|Orange blossom waffles with rose petal ice cream. Photo: Kerstin Rodgers.|
Using flowers in cooking and preparation of food is something of a lost art. Historically flowers were used extensively to make jellies, candies, desserts, vinegars, syrups and even wine. - think of mentions of cowslip wine in Beatrix Potter and Victorian pastoral novels.
We are happy to use the roots, stems and leaves of a wide range of plants but it's still a novelty to find edible blooms on your plate. Yet flowers can add a wow factor to many different types of food. Their visual impact more than makes up for what is often a subtle, elusive flavour. Using edible flowers can lift an ordinary dish and make it look spectacular for very little outlay.
If you do want to experiment with using flowers in your food you must source them carefully. Flowers which have been sprayed with preservatives or insecticides are no good for eating, which does tend to rule out your local florist. You can now buy little tubs of edible violas from some Waitrose outlets, but the best option in many ways is to grow them yourself. Many edible flowers are very easy to grow and as other parts of the plant can often be used in the kitchen as well, there will be nothing wasted.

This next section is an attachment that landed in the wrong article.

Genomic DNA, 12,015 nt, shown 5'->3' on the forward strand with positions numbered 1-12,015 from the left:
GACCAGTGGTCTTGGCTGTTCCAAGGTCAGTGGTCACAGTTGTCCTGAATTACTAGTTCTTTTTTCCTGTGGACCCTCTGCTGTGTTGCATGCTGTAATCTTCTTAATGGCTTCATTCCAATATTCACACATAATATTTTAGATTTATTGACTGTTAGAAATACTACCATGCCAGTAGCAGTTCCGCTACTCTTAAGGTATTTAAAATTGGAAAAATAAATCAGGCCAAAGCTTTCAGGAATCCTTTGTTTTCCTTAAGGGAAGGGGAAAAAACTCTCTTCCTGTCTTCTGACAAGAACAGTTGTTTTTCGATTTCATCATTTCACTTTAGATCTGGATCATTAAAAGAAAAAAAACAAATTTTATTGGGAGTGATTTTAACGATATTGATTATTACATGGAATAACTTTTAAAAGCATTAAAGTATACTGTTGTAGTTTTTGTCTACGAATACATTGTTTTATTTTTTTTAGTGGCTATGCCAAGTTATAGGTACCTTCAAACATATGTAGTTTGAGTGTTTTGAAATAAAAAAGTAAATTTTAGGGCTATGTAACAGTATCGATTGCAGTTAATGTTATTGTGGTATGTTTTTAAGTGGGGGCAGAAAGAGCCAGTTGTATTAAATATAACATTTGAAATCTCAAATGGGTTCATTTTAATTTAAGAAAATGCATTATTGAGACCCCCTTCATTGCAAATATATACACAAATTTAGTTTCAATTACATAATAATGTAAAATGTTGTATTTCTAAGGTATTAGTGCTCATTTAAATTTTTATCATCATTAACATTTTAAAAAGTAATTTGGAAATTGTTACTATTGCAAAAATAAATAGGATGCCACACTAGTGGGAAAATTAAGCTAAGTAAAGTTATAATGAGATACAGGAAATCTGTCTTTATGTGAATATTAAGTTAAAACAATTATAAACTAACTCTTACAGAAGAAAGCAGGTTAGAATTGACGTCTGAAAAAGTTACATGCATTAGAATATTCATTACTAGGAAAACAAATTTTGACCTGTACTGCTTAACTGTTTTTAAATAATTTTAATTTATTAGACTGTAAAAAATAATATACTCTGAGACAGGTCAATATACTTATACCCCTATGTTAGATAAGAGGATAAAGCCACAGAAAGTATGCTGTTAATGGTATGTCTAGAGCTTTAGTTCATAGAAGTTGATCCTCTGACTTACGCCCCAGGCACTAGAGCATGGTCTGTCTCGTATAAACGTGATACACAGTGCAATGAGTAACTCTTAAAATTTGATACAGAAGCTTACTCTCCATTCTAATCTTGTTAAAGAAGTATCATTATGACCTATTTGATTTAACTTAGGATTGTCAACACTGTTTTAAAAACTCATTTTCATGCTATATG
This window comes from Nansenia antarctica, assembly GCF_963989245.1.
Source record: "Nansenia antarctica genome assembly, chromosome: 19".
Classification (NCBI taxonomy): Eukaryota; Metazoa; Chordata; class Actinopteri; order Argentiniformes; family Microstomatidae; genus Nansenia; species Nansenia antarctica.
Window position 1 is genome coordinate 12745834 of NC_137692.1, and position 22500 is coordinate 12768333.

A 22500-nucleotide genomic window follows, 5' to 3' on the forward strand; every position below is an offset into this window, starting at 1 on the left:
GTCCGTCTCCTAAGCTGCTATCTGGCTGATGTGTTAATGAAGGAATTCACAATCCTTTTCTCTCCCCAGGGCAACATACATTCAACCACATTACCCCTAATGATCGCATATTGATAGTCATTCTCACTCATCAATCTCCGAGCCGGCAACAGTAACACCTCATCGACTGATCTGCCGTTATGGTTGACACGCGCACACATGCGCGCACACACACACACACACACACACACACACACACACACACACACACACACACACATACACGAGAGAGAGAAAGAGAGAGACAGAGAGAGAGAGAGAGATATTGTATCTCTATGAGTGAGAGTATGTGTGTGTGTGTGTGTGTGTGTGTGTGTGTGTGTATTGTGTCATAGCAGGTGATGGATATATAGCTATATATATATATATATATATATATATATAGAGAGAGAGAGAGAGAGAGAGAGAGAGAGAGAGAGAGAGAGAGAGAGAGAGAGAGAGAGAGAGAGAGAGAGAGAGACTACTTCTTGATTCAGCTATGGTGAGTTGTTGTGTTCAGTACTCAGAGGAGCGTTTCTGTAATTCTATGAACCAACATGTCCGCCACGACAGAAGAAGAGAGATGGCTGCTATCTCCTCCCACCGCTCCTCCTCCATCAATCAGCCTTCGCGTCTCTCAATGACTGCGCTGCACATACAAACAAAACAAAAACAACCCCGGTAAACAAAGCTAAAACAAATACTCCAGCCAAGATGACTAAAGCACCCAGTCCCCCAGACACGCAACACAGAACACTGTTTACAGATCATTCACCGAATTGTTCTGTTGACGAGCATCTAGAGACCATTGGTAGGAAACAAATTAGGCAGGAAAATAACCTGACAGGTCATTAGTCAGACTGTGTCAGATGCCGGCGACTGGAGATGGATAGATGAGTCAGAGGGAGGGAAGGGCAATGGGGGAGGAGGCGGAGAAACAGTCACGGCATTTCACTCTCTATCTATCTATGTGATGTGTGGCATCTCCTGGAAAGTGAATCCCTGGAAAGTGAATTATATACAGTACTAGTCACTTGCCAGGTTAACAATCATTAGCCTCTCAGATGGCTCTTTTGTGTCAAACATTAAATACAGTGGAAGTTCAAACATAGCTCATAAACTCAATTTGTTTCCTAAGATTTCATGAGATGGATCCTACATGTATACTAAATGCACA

If you have ever been foraging for mushrooms you will know the 'rules' for choosing and identifying edible fungi. Similar guidelines work well for finding flowers that are fit to eat as well:
- Don’t try to eat any flower unless you’re 100% certain what it is. Not all flowers are edible and some are toxic. Many are neither poisonous nor palatable: they just don’t taste very nice or can be indigestibly fibrous.
- Don’t assume that if the leaves, or roots, are edible then the flowers will be too. For example, tomato fruits and potato tubers may be good to eat, but the flowers are poisonous. At least with tomatoes and potatoes there is a big clue in that they are both members of the deadly nightshade family Solanum which can lay some claim to be the botanical equivalent of the Borgias.